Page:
Finding severities

This page describes the severity property of Security Command Center findings and its possible values.

The severity property provides a general indicator of how important it is to remediate the findings of a particular finding category or, in some cases, subcategory.

Generally, you should remediate HIGH severity findings before LOW severity findings, but depending on the affected resource or other considerations, it's possible that remediating a particular LOW severity finding might be more important than a HIGH severity finding.

Severity compared to attack exposure score

You can use both finding severities and finding attack exposure scores to prioritize the remediation of findings, but it's important to understand the differences between the two.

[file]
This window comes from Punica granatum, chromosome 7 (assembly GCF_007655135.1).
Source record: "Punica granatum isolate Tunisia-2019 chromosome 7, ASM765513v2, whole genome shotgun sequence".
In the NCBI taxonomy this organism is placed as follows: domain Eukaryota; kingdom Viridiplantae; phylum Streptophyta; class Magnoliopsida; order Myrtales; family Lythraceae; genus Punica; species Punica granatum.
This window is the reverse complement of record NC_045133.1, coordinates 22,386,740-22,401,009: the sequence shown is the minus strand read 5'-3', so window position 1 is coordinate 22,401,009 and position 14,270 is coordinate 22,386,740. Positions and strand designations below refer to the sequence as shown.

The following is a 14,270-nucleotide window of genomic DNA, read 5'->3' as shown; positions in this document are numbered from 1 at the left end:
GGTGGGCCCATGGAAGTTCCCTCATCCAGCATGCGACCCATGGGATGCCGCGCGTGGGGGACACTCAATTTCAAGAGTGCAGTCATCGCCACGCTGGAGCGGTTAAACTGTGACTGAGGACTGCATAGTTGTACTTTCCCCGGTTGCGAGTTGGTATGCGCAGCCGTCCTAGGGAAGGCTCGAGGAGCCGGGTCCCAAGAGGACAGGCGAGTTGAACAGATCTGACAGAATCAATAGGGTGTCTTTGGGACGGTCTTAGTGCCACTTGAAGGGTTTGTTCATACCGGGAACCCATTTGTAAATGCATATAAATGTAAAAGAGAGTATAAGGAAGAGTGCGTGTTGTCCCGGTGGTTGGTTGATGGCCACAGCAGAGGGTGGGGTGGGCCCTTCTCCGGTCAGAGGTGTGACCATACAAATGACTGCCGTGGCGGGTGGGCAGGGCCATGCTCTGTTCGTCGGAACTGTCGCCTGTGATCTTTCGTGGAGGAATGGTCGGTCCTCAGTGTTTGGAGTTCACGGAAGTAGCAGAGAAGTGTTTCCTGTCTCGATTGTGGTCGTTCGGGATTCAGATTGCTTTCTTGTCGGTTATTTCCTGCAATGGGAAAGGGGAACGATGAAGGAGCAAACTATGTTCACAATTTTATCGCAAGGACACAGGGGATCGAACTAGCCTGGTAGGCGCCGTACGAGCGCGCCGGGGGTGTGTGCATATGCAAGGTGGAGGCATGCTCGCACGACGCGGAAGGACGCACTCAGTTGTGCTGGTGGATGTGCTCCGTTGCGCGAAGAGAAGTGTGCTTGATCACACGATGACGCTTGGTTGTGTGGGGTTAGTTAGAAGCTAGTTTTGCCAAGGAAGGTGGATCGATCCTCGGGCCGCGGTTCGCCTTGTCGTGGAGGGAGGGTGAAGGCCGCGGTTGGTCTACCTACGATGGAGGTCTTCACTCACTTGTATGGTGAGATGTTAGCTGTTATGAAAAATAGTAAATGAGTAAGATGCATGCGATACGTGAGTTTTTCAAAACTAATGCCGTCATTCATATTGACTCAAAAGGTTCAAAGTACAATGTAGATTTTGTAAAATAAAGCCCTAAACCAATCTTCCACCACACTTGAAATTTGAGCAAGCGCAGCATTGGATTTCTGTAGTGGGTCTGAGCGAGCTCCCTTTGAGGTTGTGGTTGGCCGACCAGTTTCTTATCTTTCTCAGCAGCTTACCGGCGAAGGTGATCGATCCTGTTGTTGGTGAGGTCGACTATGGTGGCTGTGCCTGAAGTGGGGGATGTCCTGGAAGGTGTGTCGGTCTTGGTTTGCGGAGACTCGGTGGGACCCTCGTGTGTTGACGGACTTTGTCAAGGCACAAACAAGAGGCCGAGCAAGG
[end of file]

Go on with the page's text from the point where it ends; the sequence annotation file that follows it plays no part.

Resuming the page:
A severity is a general indicator that is predetermined based on the category of the finding. The same default severity is assigned to all findings within a given category or subcategory.

An attack exposure score is a dynamic indicator that is calculated for a finding after the finding is issued. The score is specific to the finding instance and is based on a number of factors, including which resource instances the finding affects and the difficulty that a hypothetical attacker would face traversing the path from a potential point of access to the affected high-value resource.

All findings can have a severity. Only vulnerability and misconfiguration findings that are supported by attack path simulations can have an attack exposure score.